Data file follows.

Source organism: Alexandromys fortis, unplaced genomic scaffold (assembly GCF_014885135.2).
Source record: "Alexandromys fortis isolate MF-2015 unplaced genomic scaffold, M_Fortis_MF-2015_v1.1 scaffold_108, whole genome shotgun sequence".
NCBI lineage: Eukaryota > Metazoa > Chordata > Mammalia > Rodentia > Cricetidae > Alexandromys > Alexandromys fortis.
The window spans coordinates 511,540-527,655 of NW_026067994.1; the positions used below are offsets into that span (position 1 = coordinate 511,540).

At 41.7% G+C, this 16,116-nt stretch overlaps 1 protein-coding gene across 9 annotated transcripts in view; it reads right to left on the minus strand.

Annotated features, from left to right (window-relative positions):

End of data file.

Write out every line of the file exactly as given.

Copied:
Source organism: Alexandromys fortis, unplaced genomic scaffold (assembly GCF_014885135.2).
Source record: "Alexandromys fortis isolate MF-2015 unplaced genomic scaffold, M_Fortis_MF-2015_v1.1 scaffold_108, whole genome shotgun sequence".
NCBI lineage: Eukaryota > Metazoa > Chordata > Mammalia > Rodentia > Cricetidae > Alexandromys > Alexandromys fortis.
The window spans coordinates 511,540-527,655 of NW_026067994.1; the positions used below are offsets into that span (position 1 = coordinate 511,540).

At 41.7% G+C, this 16,116-nt stretch overlaps 1 protein-coding gene across 9 annotated transcripts in view; it reads right to left on the minus strand.

Annotated features, from left to right (window-relative positions):